Indonesia and India enjoy longstanding ties. President Soekarno was a guest of honour at India’s independency ceremony on 26 January 1950. Both countries experienced colonialism and both Soekarno and Indian Prime Minister Jawaharlal Nehru were founding fathers of the Non-Alignment Movement. The relationship with India was suspended during the 1968-98 New Order period because Indonesia’s foreign policy was aligned with the US and the West. During that time, Indonesia received substantial aid from Western countries (particularly the US), to support infrastructure development while in contrast, India’s political and economic systems were heading more towards socialism. Relations were restored in 1998 as post-Soeharto Indonesia saw the potential of India as an economic partner.

Economic relations between Indonesia and India have matured, with both countries experiencing significant growth over the past seven years. They are both now labelled as emerging market economies and both are members of the G20. The two countries also have similar domestic issues, such as corruption, inefficient bureaucracies, poverty, unemployment and terrorism.

President Yudhoyono has heavily promoted Indian-Indonesian trade, having initiated in 2005 a Strategic Partnership with India. The growth in bilateral trade has been substantial, growing from US$6.2 billion in 2006 to US$16.2 billion in 2011. Both countries have set a target of US$45 billion in bilateral trade by 2015.

Indian-Indonesian reciprocity also extends to the military sphere. The Indian and Indonesian Navies enjoy high levels of co-operation and understanding fostered through regular co-ordinated patrols and exercises such as the multinational MILAN naval exercise. Recognising the strategic importance of the Malacca Strait, the waterway has been the focus of co-ordinated patrols operated by both navies. From February to March 2012, components of the Indian and Indonesian armies engaged in Exercise Garuda-Shakti, hosted by the Indian Counter-Insurgency Jungle Warfare School. The exercise was designed to simulate perceived non-conventional threats faced by both countries.

The rationale for the Indonesian-Indian relationship is based on future challenges expected in South-East Asia. As China and India now seem increasingly to be competing on a geostrategic level, Indonesia is geographically positioned – or even caught – between the two. Indonesia’s position as a guardian of the Malacca Strait means that both India and, especially, China have a strategic interest in Indonesia’s continuing growth and stability.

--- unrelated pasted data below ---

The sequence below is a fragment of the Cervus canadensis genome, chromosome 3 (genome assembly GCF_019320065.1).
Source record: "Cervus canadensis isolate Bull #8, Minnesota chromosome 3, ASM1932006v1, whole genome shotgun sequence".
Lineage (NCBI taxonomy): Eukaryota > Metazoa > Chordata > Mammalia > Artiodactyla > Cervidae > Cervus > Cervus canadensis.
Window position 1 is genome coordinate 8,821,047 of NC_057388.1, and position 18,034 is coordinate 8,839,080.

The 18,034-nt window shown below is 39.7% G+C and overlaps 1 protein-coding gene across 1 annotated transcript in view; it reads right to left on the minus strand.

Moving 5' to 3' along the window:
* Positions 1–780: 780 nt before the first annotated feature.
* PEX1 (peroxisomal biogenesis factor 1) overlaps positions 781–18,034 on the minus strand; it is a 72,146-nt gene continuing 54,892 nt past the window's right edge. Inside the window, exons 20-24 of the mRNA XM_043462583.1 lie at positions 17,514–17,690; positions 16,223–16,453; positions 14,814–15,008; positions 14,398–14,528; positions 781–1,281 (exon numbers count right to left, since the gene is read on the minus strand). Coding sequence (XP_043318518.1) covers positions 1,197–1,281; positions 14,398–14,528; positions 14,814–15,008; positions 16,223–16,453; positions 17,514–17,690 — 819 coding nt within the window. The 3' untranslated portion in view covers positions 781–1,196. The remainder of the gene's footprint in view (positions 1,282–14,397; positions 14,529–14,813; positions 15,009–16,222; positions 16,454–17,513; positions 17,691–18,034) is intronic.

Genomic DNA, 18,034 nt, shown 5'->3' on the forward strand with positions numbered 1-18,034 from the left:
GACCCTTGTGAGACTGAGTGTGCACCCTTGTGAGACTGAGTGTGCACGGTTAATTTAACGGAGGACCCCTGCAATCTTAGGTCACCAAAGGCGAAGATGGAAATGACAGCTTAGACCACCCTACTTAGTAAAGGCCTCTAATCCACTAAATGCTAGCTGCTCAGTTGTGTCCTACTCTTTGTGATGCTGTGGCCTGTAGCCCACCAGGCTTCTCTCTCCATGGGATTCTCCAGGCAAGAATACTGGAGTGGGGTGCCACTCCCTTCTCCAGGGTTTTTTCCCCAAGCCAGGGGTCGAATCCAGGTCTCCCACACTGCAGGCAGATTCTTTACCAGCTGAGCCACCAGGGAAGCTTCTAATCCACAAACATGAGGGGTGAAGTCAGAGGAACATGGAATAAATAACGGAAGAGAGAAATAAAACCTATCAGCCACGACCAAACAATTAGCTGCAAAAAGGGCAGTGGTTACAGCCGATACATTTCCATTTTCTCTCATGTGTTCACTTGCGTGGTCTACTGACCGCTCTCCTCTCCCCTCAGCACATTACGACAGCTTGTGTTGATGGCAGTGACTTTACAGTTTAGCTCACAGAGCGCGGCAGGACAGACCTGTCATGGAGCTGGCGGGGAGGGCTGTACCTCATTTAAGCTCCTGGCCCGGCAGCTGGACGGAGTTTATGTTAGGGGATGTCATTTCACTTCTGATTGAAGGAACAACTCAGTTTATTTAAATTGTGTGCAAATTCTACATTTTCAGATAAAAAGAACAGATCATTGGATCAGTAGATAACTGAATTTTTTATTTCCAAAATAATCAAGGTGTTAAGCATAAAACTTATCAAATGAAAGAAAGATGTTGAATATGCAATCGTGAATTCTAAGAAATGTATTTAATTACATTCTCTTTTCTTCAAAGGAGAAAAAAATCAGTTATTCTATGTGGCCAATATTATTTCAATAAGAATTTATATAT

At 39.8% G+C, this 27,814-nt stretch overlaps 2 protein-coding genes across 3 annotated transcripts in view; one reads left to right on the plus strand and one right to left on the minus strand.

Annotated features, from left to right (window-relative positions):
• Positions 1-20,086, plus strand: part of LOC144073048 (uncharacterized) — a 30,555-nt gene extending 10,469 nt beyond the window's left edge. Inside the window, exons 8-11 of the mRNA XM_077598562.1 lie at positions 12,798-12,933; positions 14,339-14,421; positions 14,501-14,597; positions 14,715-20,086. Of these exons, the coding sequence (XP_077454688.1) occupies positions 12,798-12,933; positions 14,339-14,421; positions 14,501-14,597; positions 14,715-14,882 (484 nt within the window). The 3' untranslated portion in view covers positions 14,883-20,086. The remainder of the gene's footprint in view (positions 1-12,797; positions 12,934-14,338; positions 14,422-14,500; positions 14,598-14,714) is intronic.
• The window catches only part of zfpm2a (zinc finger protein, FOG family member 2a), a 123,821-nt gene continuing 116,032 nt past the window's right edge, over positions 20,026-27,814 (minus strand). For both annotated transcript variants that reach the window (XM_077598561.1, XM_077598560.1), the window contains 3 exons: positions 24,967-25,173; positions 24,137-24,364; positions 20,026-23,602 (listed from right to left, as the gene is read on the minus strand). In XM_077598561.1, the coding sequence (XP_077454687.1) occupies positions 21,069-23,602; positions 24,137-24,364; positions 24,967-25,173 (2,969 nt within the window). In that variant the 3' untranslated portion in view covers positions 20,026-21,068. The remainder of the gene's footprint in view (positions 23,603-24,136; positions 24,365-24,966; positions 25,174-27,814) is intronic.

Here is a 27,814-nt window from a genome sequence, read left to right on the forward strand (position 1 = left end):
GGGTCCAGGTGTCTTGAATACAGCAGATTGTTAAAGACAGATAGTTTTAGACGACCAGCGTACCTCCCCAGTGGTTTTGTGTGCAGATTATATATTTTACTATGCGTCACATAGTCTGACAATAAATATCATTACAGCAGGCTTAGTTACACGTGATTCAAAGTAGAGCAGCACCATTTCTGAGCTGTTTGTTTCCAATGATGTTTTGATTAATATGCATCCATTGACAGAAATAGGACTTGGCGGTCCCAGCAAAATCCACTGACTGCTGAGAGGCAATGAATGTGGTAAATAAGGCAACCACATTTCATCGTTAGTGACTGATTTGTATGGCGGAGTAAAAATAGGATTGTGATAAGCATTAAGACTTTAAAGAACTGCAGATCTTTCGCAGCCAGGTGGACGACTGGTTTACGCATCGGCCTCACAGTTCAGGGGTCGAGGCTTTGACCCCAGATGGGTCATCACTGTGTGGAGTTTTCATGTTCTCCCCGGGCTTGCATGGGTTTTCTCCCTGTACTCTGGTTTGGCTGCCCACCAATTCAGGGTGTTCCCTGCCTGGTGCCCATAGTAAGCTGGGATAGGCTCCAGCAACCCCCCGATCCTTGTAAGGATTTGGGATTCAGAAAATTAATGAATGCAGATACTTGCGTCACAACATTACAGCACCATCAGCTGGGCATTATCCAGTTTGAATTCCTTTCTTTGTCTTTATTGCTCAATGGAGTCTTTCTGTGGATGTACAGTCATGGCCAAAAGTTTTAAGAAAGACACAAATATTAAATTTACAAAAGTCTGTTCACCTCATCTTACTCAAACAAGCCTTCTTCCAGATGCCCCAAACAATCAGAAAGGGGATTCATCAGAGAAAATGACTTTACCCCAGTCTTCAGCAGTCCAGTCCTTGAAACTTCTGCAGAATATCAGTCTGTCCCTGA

Indonesia-Australia Relations and Prospects

Three major recent events continue to have symbolic importance in Australia-Indonesia relations: the 1999 East Timor intervention and the Bali bombings of 2002 and 2005. Since then, both countries have made great efforts to improve bilateral relations. Leaders of both countries have met each other at least 15 times in various fora; their foreign ministers have met for more than 60 different occasions since 2000. The regularity of these visits has culminated in significant boosts to the relationship, with the 2006 Lombok Agreement being a highlight.Regular bilateral dialogue mechanisms are held, including the Annual Leaders’ Meeting, the 2+2 Ministerial Meeting of the Foreign and Defence Ministers and the Indonesia-Australia Dialogue. The Indonesia-Australia Dialogue inaugurated on 4 October 2011 is an industry platform to facilitate discussion between Indonesia and Australia on issues relating to the bilateral relationship. The dialogue, though mostly industry-centred, received strong support from the Department of Foreign Affairs and Trade and the Indonesian Ministry of Foreign Affairs.

The 4 July 2012 meeting between Prime Minister Gillard and President Yudhoyono in Darwin took on an increased significance following the Australian invitation to Washington to rotate US Marines through Darwin. The topics discussed were heavily influenced by that initiative. President Yudhoyono called for a joint military exercise between the US, China, Australia and Indonesia, with a focus on humanitarian relief operations.

Another area of interest in the bilateral relationship is illegal immigration. At the Darwin summit, Prime Minister Gillard pressured the Yudhoyono Government to do more to break the people-smuggling networks. President Yudhoyono agreed, but also requested that Australia release 54 Indonesians imprisoned in Australia on people-smuggling charges.